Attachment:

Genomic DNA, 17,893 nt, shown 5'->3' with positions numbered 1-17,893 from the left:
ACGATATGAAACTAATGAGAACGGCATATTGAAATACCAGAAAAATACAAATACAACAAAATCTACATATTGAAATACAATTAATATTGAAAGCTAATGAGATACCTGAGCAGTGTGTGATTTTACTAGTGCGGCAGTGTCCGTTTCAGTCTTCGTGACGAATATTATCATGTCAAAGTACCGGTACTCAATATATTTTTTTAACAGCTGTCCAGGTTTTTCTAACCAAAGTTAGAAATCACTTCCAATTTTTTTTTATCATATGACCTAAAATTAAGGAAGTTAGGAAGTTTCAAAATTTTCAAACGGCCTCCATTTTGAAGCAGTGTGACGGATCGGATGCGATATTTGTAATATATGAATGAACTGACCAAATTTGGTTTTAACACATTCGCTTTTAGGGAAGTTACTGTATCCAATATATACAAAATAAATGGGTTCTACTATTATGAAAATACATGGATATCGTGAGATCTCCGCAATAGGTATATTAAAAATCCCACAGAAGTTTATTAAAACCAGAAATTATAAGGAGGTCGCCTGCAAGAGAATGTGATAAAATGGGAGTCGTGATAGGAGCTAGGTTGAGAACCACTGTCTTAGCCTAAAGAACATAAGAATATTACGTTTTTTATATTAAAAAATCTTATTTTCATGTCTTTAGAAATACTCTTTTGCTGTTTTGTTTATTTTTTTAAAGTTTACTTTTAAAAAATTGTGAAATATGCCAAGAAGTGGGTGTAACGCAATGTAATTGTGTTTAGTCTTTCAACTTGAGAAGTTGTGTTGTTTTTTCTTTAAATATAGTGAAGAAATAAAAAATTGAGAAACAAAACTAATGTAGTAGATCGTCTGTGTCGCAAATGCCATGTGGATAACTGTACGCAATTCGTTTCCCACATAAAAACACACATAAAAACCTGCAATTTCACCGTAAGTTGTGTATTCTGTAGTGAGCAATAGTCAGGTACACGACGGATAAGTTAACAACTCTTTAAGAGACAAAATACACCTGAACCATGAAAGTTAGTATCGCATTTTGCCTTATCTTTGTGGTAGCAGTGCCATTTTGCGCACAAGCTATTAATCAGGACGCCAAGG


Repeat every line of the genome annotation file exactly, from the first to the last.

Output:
Genomic DNA, 17,893 nt, shown 5'->3' with positions numbered 1-17,893 from the left:
ACGATATGAAACTAATGAGAACGGCATATTGAAATACCAGAAAAATACAAATACAACAAAATCTACATATTGAAATACAATTAATATTGAAAGCTAATGAGATACCTGAGCAGTGTGTGATTTTACTAGTGCGGCAGTGTCCGTTTCAGTCTTCGTGACGAATATTATCATGTCAAAGTACCGGTACTCAATATATTTTTTTAACAGCTGTCCAGGTTTTTCTAACCAAAGTTAGAAATCACTTCCAATTTTTTTTTATCATATGACCTAAAATTAAGGAAGTTAGGAAGTTTCAAAATTTTCAAACGGCCTCCATTTTGAAGCAGTGTGACGGATCGGATGCGATATTTGTAATATATGAATGAACTGACCAAATTTGGTTTTAACACATTCGCTTTTAGGGAAGTTACTGTATCCAATATATACAAAATAAATGGGTTCTACTATTATGAAAATACATGGATATCGTGAGATCTCCGCAATAGGTATATTAAAAATCCCACAGAAGTTTATTAAAACCAGAAATTATAAGGAGGTCGCCTGCAAGAGAATGTGATAAAATGGGAGTCGTGATAGGAGCTAGGTTGAGAACCACTGTCTTAGCCTAAAGAACATAAGAATATTACGTTTTTTATATTAAAAAATCTTATTTTCATGTCTTTAGAAATACTCTTTTGCTGTTTTGTTTATTTTTTTAAAGTTTACTTTTAAAAAATTGTGAAATATGCCAAGAAGTGGGTGTAACGCAATGTAATTGTGTTTAGTCTTTCAACTTGAGAAGTTGTGTTGTTTTTTCTTTAAATATAGTGAAGAAATAAAAAATTGAGAAACAAAACTAATGTAGTAGATCGTCTGTGTCGCAAATGCCATGTGGATAACTGTACGCAATTCGTTTCCCACATAAAAACACACATAAAAACCTGCAATTTCACCGTAAGTTGTGTATTCTGTAGTGAGCAATAGTCAGGTACACGACGGATAAGTTAACAACTCTTTAAGAGACAAAATACACCTGAACCATGAAAGTTAGTATCGCATTTTGCCTTATCTTTGTGGTAGCAGTGCCATTTTGCGCACAAGCTATTAATCAGGACGCCAAGG